While fares in general have risen, prices depend greatly
on the distance travelled. On buses, the average jump is
around two pesos, from six pesos to eight pesos, for example
with steeper inclines for those travelling further. Train
fares follow a similar path, for example rising by 1.5 pesos
on shorter distances and up to two pesos for longer journeys.
“Subte” or underground rail services, remain the same for
now but will rise to 11 pesos come April.
The Transport Ministry’s new program, Red SUBE, also
kicked-off on Thursday. Red SUBE is a multimodal ticket
that integrates buses, trains, and the “subte”. With this, up
to five different transit combinations can be made in the
span of two hours. The base fare will be reduced by 50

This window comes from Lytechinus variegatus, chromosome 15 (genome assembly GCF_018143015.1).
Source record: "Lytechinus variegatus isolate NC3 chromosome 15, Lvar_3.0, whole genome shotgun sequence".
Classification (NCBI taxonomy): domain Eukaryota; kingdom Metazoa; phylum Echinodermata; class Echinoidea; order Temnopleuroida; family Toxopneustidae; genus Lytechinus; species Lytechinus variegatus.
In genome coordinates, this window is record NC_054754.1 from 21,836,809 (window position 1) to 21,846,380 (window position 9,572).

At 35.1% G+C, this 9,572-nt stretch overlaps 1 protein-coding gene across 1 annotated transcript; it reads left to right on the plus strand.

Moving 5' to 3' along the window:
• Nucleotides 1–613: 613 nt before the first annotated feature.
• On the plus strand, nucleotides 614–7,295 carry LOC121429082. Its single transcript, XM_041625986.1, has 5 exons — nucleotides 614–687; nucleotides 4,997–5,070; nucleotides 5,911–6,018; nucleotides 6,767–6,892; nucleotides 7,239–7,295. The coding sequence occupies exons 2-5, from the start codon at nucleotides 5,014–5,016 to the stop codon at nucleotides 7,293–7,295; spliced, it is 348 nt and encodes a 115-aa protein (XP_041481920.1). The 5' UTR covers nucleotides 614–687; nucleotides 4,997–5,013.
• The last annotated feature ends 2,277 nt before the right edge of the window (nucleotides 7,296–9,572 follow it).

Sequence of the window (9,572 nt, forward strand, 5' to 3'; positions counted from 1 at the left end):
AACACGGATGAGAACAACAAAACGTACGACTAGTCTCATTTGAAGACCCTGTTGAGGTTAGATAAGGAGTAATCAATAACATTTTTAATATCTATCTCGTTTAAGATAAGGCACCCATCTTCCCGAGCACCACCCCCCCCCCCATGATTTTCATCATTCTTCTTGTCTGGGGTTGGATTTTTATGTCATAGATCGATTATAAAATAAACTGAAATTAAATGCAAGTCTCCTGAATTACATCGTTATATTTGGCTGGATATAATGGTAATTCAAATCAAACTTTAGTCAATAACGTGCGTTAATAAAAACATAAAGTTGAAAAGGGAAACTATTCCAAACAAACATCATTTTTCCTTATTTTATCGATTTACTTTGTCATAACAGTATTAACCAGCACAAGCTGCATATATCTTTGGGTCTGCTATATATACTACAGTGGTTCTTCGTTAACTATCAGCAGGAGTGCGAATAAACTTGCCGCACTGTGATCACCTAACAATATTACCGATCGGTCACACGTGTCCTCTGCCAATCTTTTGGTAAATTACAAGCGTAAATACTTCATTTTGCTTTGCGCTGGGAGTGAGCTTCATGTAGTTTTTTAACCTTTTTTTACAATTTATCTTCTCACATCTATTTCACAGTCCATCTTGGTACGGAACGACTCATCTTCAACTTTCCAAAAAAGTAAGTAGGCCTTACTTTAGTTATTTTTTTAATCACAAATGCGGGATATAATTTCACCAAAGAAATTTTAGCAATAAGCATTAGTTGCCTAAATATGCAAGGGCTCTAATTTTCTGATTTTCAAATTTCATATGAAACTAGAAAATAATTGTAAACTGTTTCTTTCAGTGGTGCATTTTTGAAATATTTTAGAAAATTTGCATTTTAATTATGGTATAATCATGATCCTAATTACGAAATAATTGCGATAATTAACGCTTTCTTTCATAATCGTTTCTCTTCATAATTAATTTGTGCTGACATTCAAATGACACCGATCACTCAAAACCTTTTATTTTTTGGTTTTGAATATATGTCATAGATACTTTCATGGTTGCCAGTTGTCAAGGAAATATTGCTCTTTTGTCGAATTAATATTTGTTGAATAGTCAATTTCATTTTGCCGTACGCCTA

percent on the second ride, and 75 percent on the third and
subsequent rides within the two-hour window.
Red SUBE was started with the intention of reducing the
total fare paid over time by people who take multiple forms
of transit within a certain time period. Some, however, are
not too enthralled by the price increases.
“We’re paying higher rates for electricity while not having
service. There was a 66 percent in energy cuts and suspiciously
related to Edesur and Edenor. The Government
failed from the point of view of its residents and the consumer.
The beneficiaries were the businesses that had earnings
of up to USD$7400 million without having to pay a
single peso,” warned Osvaldo Bassano, president of the
Association of Defending the Rights of Users and Consumers
(ADDUC), in an interview with Página 12 on Thursday.
Aside from public transportation, taxi fares and street
parking also saw hikes go into effect, with the base rate up
to 39.10 pesos from 32.60 pesos, and the meter interval increased
to 3.91 pesos instead of 3.26 pesos. Street parking
is up to 10 pesos from eight pesos.